THE Natural Resource Governance Institute (NRGI), on Tuesday, said the Nigeria National Petroleum Corporation (NNPC) failed to remit a total sum of $12.3 billion (N2.5 trillion) crude oil proceeds into the Federation Account over a period of 10 years.
NRGI, an international independent body that monitors the oil and gas sector globally, in a report entitled: “Inside NNPC Oil Sales: A Case for Reform in Nigeria,” said NNPC did not forward any revenue from the sales of Okono crude oil between 2005 and 2014.
According to the report, the sales totaled over 100 million barrels with an estimated value of $12.3 billion.
“In other words, the corporation has provided no public accounting of how it used a decade’s worth of revenues from an entire stream of the country’s oil production,” the report said.
Knocking the handling of oil sales by the corporation, NRGI said “NNPC’s approach to oil sales suffers from high corruption risks and fails to maximise returns for the nation.
“These shortcomings also characterise NNPC as a whole. Over 38 years, the corporation has neither developed its own commercial or operational capacities, nor facilitated the growth of the sector through external investment.
“Instead, it has spun a legacy of inefficiency and mismanagement. Its faults have been described by a number of scathing reports, many commissioned by government itself.
“Despite NNPC’s debilitating consumption of public revenues and performance failures, successive governments have done little to reform the company,” it further added.
The report also said it was found that the management of NNPC’s oil sales had worsened in recent years, particularly since 2010.
“The largest problems stem from the rising number of ad hoc makeshift practices the corporation has introduced to work around its deeper structural problems.
“For instance, NNPC entered into poorly designed oil-for-product swap deals when it could no longer meet the country’s fuel needs.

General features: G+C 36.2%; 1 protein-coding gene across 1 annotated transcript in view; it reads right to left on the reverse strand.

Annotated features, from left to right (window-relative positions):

“Similarly, it began unilaterally spending billions of dollars in crude oil revenues each year, rather than transferring them to the treasury, because NNPC’s actual budget process fails to cover operating expenses.
“Some of these makeshift practices began with credible goals. But over time, their operation became overly discretionary and complex, as political and patronage agendas surpassed the importance of maximising returns,” the report noted.
The report added that “these poor practices come with high costs. Average prices for the country’s light sweet crude topped $110 per barrel during the boom of 2011 to 2014. Yet, during that same period, as shown, treasury receipts from oil sales fell significantly. While volumes lost to oil theft explain some of the decline, NNPC’s massive revenue withholdings and an increase in suboptimal sales arrangements are also to blame.
“Mismanagement of NNPC oil sales also raises commercial, reputational and legal risk for actors worldwide: the sales involve some of the world’s largest commodity trading houses, are financed by top banks, and result in the delivery of crude to countries across the globe,” it added.
In its recommendations to the government on how to correct the ills in the corporation, NRGI said the government should pursue two tracks of reform.
“The first involves urgent reforms to NNPC’s management of oil sales (to ‘stop the bleeding’). At the same time, however, the government should also pursue a course of deeper structural reforms to NNPC (to ‘cure the patient’). If it does not, a new round of costly, ad hoc coping mechanisms will emerge,” the report concluded.